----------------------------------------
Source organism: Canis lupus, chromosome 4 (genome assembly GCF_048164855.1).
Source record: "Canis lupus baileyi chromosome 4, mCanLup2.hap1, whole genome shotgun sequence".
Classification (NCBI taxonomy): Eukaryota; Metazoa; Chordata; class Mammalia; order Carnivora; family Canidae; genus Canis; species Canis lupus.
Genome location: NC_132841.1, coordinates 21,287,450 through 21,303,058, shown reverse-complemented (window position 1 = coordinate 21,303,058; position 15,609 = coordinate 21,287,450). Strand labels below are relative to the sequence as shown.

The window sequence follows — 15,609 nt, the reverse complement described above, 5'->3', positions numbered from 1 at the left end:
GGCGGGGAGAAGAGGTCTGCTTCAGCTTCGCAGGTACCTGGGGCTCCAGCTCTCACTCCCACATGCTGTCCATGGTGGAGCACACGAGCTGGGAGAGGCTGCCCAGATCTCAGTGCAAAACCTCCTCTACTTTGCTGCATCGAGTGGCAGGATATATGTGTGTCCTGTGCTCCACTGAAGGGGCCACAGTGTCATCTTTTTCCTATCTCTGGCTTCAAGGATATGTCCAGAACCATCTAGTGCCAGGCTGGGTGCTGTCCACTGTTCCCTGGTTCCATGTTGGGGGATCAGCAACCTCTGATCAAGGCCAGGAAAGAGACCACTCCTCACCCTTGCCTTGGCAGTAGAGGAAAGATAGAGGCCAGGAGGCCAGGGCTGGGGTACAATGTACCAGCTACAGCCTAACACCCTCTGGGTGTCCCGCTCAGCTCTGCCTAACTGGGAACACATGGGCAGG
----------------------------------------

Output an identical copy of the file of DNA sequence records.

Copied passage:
Source organism: Canis lupus, chromosome 4 (genome assembly GCF_048164855.1).
Source record: "Canis lupus baileyi chromosome 4, mCanLup2.hap1, whole genome shotgun sequence".
Classification (NCBI taxonomy): Eukaryota; Metazoa; Chordata; class Mammalia; order Carnivora; family Canidae; genus Canis; species Canis lupus.
Genome location: NC_132841.1, coordinates 21,287,450 through 21,303,058, shown reverse-complemented (window position 1 = coordinate 21,303,058; position 15,609 = coordinate 21,287,450). Strand labels below are relative to the sequence as shown.

The window sequence follows — 15,609 nt, the reverse complement described above, 5'->3', positions numbered from 1 at the left end:
GGCGGGGAGAAGAGGTCTGCTTCAGCTTCGCAGGTACCTGGGGCTCCAGCTCTCACTCCCACATGCTGTCCATGGTGGAGCACACGAGCTGGGAGAGGCTGCCCAGATCTCAGTGCAAAACCTCCTCTACTTTGCTGCATCGAGTGGCAGGATATATGTGTGTCCTGTGCTCCACTGAAGGGGCCACAGTGTCATCTTTTTCCTATCTCTGGCTTCAAGGATATGTCCAGAACCATCTAGTGCCAGGCTGGGTGCTGTCCACTGTTCCCTGGTTCCATGTTGGGGGATCAGCAACCTCTGATCAAGGCCAGGAAAGAGACCACTCCTCACCCTTGCCTTGGCAGTAGAGGAAAGATAGAGGCCAGGAGGCCAGGGCTGGGGTACAATGTACCAGCTACAGCCTAACACCCTCTGGGTGTCCCGCTCAGCTCTGCCTAACTGGGAACACATGGGCAGG